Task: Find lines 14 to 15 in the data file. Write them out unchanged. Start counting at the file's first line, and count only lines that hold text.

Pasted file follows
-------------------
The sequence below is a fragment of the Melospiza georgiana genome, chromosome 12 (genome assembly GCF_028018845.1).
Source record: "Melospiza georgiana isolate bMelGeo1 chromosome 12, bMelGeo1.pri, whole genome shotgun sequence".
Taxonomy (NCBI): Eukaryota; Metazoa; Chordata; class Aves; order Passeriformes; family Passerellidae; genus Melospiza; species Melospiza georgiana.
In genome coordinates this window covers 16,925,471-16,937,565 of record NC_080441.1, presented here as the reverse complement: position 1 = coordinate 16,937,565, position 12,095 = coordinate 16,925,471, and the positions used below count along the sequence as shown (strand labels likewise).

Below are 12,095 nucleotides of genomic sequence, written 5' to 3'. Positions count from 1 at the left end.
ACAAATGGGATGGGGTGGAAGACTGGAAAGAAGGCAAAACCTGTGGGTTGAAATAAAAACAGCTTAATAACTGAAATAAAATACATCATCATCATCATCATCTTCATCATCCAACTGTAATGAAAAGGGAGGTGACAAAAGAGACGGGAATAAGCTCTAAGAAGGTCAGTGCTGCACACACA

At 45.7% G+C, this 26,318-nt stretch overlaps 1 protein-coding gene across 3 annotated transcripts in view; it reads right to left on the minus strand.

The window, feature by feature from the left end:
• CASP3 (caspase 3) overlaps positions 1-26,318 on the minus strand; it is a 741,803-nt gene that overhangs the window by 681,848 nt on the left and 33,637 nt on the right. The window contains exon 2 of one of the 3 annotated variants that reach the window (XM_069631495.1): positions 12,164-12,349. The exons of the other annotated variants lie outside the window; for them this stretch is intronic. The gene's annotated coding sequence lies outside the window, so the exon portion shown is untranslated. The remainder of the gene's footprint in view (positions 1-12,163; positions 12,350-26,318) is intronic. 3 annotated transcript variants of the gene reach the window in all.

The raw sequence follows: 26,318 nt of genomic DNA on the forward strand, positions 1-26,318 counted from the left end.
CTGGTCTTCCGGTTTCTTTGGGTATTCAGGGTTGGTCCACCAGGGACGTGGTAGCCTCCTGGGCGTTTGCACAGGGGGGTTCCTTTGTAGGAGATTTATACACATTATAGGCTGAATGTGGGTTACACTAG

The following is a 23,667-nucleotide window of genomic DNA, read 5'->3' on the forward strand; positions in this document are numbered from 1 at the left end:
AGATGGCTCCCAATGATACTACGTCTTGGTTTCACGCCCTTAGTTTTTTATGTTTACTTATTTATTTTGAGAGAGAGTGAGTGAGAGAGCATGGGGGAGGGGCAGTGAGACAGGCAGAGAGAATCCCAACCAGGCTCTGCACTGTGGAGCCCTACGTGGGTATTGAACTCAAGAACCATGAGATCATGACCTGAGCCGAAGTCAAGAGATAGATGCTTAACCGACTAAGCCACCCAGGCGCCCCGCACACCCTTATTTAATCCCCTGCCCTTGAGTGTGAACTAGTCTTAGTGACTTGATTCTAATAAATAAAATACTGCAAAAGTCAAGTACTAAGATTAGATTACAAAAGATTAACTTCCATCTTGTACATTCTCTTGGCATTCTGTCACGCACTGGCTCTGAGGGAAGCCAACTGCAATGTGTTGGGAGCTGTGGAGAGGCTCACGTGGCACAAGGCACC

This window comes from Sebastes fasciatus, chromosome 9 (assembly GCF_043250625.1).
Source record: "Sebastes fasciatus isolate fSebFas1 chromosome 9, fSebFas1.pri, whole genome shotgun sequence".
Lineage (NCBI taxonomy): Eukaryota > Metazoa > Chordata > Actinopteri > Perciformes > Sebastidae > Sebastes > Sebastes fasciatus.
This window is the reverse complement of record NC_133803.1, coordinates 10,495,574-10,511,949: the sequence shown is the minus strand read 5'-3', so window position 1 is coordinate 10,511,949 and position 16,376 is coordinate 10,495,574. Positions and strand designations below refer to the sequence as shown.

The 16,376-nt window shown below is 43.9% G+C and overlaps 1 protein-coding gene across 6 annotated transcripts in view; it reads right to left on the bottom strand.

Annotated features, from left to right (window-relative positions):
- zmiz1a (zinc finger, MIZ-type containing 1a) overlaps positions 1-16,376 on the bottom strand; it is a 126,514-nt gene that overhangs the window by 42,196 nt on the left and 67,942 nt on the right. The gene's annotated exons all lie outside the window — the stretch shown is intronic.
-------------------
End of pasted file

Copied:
This window comes from Sebastes fasciatus, chromosome 9 (assembly GCF_043250625.1).
Source record: "Sebastes fasciatus isolate fSebFas1 chromosome 9, fSebFas1.pri, whole genome shotgun sequence".